However, "navigators" whose job it is to help people sign up say that problems persist. It's "kind of hit and miss," says one, although "there have definitely been more hits lately than in the past." The COO of Enroll Alaska rates the site 4/10.
Molina Healthcare (MOH) has expressed its support. "It is easier to navigate. It's working better. It's faster," Molina said.
More problems for the portal could lead to millions of Americans to decide to forego buying coverage and swallow the fine instead.
The participation of the young and healthy is particularly important to the success of the insurance exchanges.
Should the problems continue, the government might come under pressure to extend the March 31 deadline for open enrollment, a move that insurers have warned could undermine the market.
President Barack Obama might have said that consumers will be allowed to keep canceled health-insurance policies for one more year, but at least five states - including New York and Washington - won't let such plans be reinstated, as they believe it would harm their exchanges.
Many carriers are also not allowing their customers to extend their old policies, due to time constraints and other obstacles. And those firms that may reverse the cancellations have said that premiums could rise.
Of the major players, Cigna (CI) could reinstate policies, while WellPoint (WLP) is analyzing the situation.
"Changing the rules after health plans have already met the requirements of the law could destabilize the market and result in higher premiums for consumers," says the head of the top insurer trade group. "Premiums have already been set for next year based on an assumption of when consumers will be transitioning to the new marketplace."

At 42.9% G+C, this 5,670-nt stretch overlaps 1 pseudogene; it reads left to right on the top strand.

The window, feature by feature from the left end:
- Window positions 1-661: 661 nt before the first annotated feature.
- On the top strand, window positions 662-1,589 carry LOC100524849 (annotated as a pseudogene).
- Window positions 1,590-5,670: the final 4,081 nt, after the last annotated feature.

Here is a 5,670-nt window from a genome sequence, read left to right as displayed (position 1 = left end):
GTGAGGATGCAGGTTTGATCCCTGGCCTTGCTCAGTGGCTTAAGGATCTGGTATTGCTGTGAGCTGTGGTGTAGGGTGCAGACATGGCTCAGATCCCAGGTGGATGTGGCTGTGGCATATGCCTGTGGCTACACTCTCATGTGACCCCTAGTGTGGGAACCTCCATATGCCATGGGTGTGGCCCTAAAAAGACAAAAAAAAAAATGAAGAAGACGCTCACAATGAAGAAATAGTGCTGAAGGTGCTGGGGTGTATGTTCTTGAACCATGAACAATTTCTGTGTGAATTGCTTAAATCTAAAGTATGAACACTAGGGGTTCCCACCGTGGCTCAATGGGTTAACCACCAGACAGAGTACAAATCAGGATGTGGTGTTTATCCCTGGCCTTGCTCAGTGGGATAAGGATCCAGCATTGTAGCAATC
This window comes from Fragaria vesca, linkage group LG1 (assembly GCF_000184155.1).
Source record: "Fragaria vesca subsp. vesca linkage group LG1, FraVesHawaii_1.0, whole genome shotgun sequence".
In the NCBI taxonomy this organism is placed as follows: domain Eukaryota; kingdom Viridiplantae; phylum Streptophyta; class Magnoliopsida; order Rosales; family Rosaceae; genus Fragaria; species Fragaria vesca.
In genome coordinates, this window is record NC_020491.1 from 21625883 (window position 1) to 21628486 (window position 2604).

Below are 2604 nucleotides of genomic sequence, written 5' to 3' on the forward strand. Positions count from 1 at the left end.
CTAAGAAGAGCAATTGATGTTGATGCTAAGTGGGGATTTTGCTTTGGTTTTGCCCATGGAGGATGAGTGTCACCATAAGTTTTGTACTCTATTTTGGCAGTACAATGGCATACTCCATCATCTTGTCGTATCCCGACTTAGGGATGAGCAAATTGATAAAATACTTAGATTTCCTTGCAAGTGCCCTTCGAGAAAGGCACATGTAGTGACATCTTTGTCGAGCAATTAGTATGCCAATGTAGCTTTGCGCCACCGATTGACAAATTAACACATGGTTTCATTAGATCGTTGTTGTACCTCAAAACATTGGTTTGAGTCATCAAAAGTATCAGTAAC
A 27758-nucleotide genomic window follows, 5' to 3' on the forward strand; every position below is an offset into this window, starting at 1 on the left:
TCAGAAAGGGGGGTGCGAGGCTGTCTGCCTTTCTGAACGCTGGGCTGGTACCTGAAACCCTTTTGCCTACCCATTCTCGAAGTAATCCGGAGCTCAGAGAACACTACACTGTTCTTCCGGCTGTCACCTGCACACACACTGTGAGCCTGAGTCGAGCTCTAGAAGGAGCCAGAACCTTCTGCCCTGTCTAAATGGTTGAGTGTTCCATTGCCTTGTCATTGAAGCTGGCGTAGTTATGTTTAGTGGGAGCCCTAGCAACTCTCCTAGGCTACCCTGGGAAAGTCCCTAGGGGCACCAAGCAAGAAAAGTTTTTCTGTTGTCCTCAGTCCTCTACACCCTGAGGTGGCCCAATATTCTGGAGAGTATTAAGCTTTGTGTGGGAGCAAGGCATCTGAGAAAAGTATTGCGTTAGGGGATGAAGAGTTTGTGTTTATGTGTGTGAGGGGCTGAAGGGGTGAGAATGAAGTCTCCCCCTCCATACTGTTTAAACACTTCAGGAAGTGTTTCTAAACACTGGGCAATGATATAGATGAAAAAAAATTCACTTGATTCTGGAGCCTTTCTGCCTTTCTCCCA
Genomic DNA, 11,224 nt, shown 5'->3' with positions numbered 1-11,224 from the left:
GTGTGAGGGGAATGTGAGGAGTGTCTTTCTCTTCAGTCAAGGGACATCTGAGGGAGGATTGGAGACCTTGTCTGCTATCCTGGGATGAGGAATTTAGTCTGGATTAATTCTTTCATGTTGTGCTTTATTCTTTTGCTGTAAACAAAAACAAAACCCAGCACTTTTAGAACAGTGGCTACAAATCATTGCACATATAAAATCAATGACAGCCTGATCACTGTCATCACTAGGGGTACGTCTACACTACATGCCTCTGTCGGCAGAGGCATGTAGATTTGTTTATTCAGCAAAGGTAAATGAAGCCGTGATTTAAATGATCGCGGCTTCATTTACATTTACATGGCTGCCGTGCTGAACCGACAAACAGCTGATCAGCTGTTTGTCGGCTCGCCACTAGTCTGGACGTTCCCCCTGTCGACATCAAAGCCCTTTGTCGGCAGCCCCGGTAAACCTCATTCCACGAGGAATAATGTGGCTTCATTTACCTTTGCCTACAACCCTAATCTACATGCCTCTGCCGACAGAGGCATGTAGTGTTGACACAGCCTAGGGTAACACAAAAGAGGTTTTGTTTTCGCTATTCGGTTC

"The logistics of doing it with just a few days left in the policy year are extremely difficult," says a former CEO of Oklahoma's largest health system. The fix "shifts the blame and makes [the insurance companies] the culprits."
Beyond the administrative burden, Citi analyst Carl McDonald says the change presents a risk of building a less healthy and less profitable pool of insurance buyers; the potential deterioration of the exchange market will pose a risk for WellPoint (WLP), Humana (HUM) and Health Net (HNT), which pursued aggressive exchange strategies for 2014.
Fewer than 50,000 people had managed to enroll in private insurance plans via the government's problem-plagued HealthCare.gov Web site as of last week. The number represents less than 10% of the 500,000 people that had been projected.